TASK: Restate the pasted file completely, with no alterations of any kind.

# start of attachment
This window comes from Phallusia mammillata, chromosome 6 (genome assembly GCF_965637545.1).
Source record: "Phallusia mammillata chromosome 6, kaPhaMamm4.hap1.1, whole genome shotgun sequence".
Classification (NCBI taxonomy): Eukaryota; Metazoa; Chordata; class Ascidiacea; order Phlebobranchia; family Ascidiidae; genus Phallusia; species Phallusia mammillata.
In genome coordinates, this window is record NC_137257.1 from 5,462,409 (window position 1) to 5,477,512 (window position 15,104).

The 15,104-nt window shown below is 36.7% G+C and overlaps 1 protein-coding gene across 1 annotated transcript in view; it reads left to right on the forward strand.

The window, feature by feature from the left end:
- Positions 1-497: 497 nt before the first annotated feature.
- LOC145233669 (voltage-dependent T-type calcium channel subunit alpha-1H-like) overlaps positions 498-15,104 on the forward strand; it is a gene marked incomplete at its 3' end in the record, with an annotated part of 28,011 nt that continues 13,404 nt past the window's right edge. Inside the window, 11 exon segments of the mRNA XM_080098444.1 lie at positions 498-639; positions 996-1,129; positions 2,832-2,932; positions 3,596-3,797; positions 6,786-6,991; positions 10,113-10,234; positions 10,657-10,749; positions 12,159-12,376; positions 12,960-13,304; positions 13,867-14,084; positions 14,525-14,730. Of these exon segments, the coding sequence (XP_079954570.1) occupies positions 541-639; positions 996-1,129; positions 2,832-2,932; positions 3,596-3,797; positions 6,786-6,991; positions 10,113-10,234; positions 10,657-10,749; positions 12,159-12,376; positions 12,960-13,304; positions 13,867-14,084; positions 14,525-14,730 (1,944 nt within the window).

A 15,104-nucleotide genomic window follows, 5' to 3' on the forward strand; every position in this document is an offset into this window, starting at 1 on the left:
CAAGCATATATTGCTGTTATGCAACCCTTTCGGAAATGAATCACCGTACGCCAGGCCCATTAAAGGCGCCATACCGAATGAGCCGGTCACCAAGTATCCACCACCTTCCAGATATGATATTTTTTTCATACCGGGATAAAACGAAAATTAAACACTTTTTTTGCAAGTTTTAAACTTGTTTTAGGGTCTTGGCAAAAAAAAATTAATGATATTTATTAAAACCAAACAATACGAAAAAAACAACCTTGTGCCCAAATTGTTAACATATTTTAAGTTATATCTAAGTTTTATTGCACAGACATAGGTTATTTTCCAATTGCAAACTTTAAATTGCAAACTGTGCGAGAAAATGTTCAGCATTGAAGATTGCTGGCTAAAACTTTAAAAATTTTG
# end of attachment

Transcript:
This window comes from Phallusia mammillata, chromosome 6 (genome assembly GCF_965637545.1).
Source record: "Phallusia mammillata chromosome 6, kaPhaMamm4.hap1.1, whole genome shotgun sequence".
Classification (NCBI taxonomy): Eukaryota; Metazoa; Chordata; class Ascidiacea; order Phlebobranchia; family Ascidiidae; genus Phallusia; species Phallusia mammillata.
In genome coordinates, this window is record NC_137257.1 from 5,462,409 (window position 1) to 5,477,512 (window position 15,104).

The 15,104-nt window shown below is 36.7% G+C and overlaps 1 protein-coding gene across 1 annotated transcript in view; it reads left to right on the forward strand.

The window, feature by feature from the left end:
- Positions 1-497: 497 nt before the first annotated feature.
- LOC145233669 (voltage-dependent T-type calcium channel subunit alpha-1H-like) overlaps positions 498-15,104 on the forward strand; it is a gene marked incomplete at its 3' end in the record, with an annotated part of 28,011 nt that continues 13,404 nt past the window's right edge. Inside the window, 11 exon segments of the mRNA XM_080098444.1 lie at positions 498-639; positions 996-1,129; positions 2,832-2,932; positions 3,596-3,797; positions 6,786-6,991; positions 10,113-10,234; positions 10,657-10,749; positions 12,159-12,376; positions 12,960-13,304; positions 13,867-14,084; positions 14,525-14,730. Of these exon segments, the coding sequence (XP_079954570.1) occupies positions 541-639; positions 996-1,129; positions 2,832-2,932; positions 3,596-3,797; positions 6,786-6,991; positions 10,113-10,234; positions 10,657-10,749; positions 12,159-12,376; positions 12,960-13,304; positions 13,867-14,084; positions 14,525-14,730 (1,944 nt within the window).

A 15,104-nucleotide genomic window follows, 5' to 3' on the forward strand; every position in this document is an offset into this window, starting at 1 on the left:
CAAGCATATATTGCTGTTATGCAACCCTTTCGGAAATGAATCACCGTACGCCAGGCCCATTAAAGGCGCCATACCGAATGAGCCGGTCACCAAGTATCCACCACCTTCCAGATATGATATTTTTTTCATACCGGGATAAAACGAAAATTAAACACTTTTTTTGCAAGTTTTAAACTTGTTTTAGGGTCTTGGCAAAAAAAAATTAATGATATTTATTAAAACCAAACAATACGAAAAAAACAACCTTGTGCCCAAATTGTTAACATATTTTAAGTTATATCTAAGTTTTATTGCACAGACATAGGTTATTTTCCAATTGCAAACTTTAAATTGCAAACTGTGCGAGAAAATGTTCAGCATTGAAGATTGCTGGCTAAAACTTTAAAAATTTTG